Google Nexus Player: Like Chromecast, but bigger – is it better?
Google already has a gadget in the streaming video sphere: Chromecast. But the company’s new $99 Nexus Player and Remote is aimed to offer viewers something extra than just a physical remote.
First, let’s review what was already in the market.
Chromecast is a cheap $39 dongle that plugs into a TV’s HDMI slot, and can stream everything from Netflix to what’s open on your desktop web browser.
The Nexus Player, meanwhile, looks like a small, 12-centimetre flying saucer that is connected to any TV with an HDMI cable.
The Player packs impressive 802.11 ac MIMO connectivity, meaning that your home network will never be the reason video stutters or playback fails. Few devices support that standard, and chances are it’s faster than the speeds your own router can support.
Usually, some people would prefer a hard-wired Ethernet port over WiFi for video devices, but 802.11 ac is just as good without the messy cables.
Inside there’s a 1.8 Ghz quad-core Intel Atom processor, 1 GB of RAM and 8 GB of built-in storage. The device runs Android TV, a version of Google’s mobile operating system optimized for the big screen.
A big draw for some users is the possibility to use the Player as a gaming console with the $39 Gamepad (available separately). I didn’t have a chance to try this out, but the hardware inside the Player coupled with the Gamepad suggests the two could work well for gamers.
Otherwise, it’s hard to screw up a streaming stick or a simple set-top box these days, and the Nexus Player doesn’t disappoint here.
Streaming video to the TV from a variety of sources is easy, whether it’s from YouTube, Netflix, Google’s Play store or your own media stash using Plex.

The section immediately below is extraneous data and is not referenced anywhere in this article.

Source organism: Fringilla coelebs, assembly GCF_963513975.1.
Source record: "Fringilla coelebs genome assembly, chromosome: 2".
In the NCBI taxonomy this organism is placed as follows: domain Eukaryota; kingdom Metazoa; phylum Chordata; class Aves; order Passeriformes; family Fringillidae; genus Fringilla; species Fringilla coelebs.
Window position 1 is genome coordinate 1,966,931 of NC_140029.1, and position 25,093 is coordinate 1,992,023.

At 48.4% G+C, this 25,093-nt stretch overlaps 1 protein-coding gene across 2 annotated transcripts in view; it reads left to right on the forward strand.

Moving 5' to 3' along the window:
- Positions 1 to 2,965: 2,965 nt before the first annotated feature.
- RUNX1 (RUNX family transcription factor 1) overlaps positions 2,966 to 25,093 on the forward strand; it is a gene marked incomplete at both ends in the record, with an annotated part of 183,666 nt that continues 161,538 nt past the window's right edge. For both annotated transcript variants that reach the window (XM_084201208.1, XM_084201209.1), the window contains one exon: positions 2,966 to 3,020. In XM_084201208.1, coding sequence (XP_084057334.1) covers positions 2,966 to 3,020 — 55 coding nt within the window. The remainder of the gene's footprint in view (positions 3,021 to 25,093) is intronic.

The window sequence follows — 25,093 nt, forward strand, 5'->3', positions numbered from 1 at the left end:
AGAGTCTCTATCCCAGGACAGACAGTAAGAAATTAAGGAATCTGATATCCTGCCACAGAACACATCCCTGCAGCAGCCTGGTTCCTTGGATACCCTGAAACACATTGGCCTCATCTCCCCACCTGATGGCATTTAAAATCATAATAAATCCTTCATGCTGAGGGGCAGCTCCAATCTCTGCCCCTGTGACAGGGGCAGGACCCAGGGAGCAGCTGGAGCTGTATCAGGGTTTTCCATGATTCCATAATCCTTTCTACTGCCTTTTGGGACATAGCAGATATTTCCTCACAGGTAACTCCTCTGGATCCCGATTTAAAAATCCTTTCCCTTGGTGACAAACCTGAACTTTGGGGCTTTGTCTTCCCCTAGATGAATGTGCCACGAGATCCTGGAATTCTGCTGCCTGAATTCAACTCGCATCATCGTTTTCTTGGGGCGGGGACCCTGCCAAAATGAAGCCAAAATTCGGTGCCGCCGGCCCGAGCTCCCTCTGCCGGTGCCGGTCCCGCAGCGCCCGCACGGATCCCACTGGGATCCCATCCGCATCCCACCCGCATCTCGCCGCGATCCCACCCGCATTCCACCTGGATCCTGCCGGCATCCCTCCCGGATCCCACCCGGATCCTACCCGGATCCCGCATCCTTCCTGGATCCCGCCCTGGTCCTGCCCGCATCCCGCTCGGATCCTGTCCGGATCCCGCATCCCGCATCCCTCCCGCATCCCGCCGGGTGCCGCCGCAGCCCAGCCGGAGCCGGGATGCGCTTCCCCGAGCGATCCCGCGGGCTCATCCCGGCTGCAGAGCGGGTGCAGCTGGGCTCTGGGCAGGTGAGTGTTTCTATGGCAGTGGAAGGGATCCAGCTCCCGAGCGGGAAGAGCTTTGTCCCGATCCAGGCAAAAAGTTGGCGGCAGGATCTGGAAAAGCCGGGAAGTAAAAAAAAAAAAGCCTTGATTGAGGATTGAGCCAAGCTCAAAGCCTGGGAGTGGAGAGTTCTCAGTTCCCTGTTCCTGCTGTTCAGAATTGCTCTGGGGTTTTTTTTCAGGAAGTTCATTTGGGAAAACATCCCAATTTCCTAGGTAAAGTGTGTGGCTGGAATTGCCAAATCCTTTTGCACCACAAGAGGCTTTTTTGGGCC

Just use the remote to navigate to what it is you’d like to watch, and the video is piped through to your big screen. The remote also has a built-in microphone, in which case you can just tell the Player what it is you’d like to watch.
The interface is a lot more user-friendly than it is with the Chromecast, and the performance is much more reliable.
The app selection could be broader, but that’s likely to improve over time. It would also be nice if the Player had a USB port or card reader so you could play content from storage devices directly.
For some, the Nexus Player will be an ideal device to get because of its gaming potential. For others, the device is a Chromecast on steroids. Either way, it does what it’s designed to do well
- Honda HR-V rules urban routes
- Samsung Galaxy S6 Edge+
- Alcatel OneTouch Idol 3: affordable performance
- Samsung Galaxy S6 Edge goes upscale
- Review: The size is right with HTC’s Nexus 9
- Review: Moto 360 smartwatch looks good, but segment still growing
- Samsung Galaxy Note 4 Review: Sturdy Android phone packs punch
- Motorola Moto G LTE : a high-value Android phone
- Toshiba Chromebook or Asus Chromebox – which is better?
- BMW 750i with a ‘Bang’n audio system